an image diary

"And if he left off dreaming about you, where do you suppose you'd be? ... You'd be nowhere. Why, you're only a sort of thing in his dream! If that there King was to wake you'd go out -- bang! -- just like a candle!"

"Hush! You'll be waking him, I'm afraid, if you make so much noise."

"Well it's no use your talking about waking him when you're only one of the things in his dream. You know very well you're not real."

Thursday, February 22, 2007

. . . .


For Ann--

--who wants to know six (!) things about me you might not otherwise know. Six "oddities." So I'll add them as they occur to me:

1. I used to grow African violets. Under florescent lights. Shelves of them, wick-watered and show-purchased, and cultivated under the sometimes controversial guidance provided by my subscription to African Violet Magazine and the few books available on the plant and its ilk. This was before Wikipedia and the Amazon monster, so information had to be genuinely and determinedly sought. I was young and in love. It was not the blossoms (as for most growers and show-ers) but the leaves. The leaves were my beloveds (and so erotic--erect with purple undersides and downy and fluid-firm and sweet). The tiniest lapse in care scars the leaves and a single full-grown leaf is many months of vigilant care. Lose one leaf and the symmetry is lost, and really symmetry is everything, is the point, because the plant is fussy. It wants lopsidedness: no cold air, no warm or cold drafts, no cold water, no wet leaves or water spots or wet crowns. Seventy-five degrees. Bright light, no direct light. And fourteen hours of light a day to produce flowers. --Yet all you need is water and light. Maybe a little earth. Some attentiveness. (Not so different from photography.)

2. I can't eat salmon. It's too human. Too genital.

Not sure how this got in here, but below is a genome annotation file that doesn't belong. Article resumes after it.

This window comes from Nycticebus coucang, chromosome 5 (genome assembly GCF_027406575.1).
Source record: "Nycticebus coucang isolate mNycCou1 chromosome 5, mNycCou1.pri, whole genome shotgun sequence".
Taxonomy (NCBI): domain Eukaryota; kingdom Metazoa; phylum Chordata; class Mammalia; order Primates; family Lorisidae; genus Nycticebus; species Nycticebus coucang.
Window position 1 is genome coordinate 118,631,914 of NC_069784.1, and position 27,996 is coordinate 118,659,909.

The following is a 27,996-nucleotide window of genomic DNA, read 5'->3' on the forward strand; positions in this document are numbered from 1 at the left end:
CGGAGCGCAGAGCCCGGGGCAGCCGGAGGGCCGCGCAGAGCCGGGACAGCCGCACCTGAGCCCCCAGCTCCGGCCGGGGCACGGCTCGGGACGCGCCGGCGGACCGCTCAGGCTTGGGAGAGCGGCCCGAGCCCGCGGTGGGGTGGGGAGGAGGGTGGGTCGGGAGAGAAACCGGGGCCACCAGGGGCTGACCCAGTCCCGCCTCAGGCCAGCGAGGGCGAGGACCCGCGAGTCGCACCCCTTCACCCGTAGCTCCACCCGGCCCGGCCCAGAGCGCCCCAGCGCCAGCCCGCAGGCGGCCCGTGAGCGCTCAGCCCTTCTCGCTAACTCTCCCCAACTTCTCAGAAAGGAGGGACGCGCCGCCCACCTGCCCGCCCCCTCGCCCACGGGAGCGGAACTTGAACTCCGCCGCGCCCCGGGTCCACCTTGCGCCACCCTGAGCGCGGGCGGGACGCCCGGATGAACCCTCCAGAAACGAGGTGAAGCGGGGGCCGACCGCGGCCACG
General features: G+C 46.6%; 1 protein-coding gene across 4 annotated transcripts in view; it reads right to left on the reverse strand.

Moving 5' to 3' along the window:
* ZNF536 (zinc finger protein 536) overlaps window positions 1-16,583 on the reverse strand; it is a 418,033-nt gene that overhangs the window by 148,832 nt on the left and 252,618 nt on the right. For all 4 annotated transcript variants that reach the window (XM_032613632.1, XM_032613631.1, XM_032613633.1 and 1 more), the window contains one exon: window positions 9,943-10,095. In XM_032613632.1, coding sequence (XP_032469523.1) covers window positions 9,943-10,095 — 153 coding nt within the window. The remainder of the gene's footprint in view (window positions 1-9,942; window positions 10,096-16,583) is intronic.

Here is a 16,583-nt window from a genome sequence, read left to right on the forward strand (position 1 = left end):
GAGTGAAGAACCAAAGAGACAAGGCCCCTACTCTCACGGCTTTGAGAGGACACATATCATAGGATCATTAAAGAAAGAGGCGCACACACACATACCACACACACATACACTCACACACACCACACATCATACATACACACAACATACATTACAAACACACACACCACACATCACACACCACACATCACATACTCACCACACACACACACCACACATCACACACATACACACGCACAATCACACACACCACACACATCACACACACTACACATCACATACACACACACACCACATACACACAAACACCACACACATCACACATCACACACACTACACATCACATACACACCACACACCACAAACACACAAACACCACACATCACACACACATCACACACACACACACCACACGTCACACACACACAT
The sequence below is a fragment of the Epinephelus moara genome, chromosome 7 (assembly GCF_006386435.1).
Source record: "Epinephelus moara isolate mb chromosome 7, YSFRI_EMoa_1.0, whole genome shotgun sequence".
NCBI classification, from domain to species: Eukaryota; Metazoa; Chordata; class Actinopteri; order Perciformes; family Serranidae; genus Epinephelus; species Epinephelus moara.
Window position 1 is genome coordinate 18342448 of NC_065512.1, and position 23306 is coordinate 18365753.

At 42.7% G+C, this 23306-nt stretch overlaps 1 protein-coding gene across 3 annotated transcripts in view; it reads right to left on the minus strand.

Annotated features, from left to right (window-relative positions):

3. After completing my Catholic sacraments at six--baptism, confirmation, first communion--I was taken out of the Church and placed instead into a series of nondenominational born-again worship communities. I became an evangelist in the Pentecostal Charismatic tradition between the ages of eight and fourteen. I had also by that time become an atheist. Was in church three days a week--twice on Sunday--not including Bible study. I owned my own tambourine, was baptized three times in the San Francisco River (a thing we did every spring), was surrounded by friends in my age group who'd received the gift of tongues and prophecy and healing or who'd been called to the ministry. And I attended long after my mother had fallen off, still atheist to the core. I kept waiting for something to happen, for Jesus to seem like a god, for the embarrassment to lift. It didn't. So, when my pastor took me aside and called me vain (it's true), I left it behind for a more orthodox agnosticism which served me well through the making of most of my graduate school misery.

4. Rabbits seriously freak me out. They're not cute. They're rodent, fertile, strange, and where I come from, sometimes rabid. Not like skunks but kind of like skunks, and bigger. When the Easter bunny got flogged I was secretly thrilled.

5. My mother wore a key around her belly while she was pregnant with me to fend off the effects of the eclipse she watched while standing in the driveway with neighbors and my father. Still a tiny chink of my right earlobe is missing. Still I remember watching the eclipse with them, the story the neighbor girl Anna told of the Spider Woman weaving her sack for the sun.

6. &.


"and what is the use of a book...without pictures or conversations?"

[contact me:]

what o'clock it is


live flowers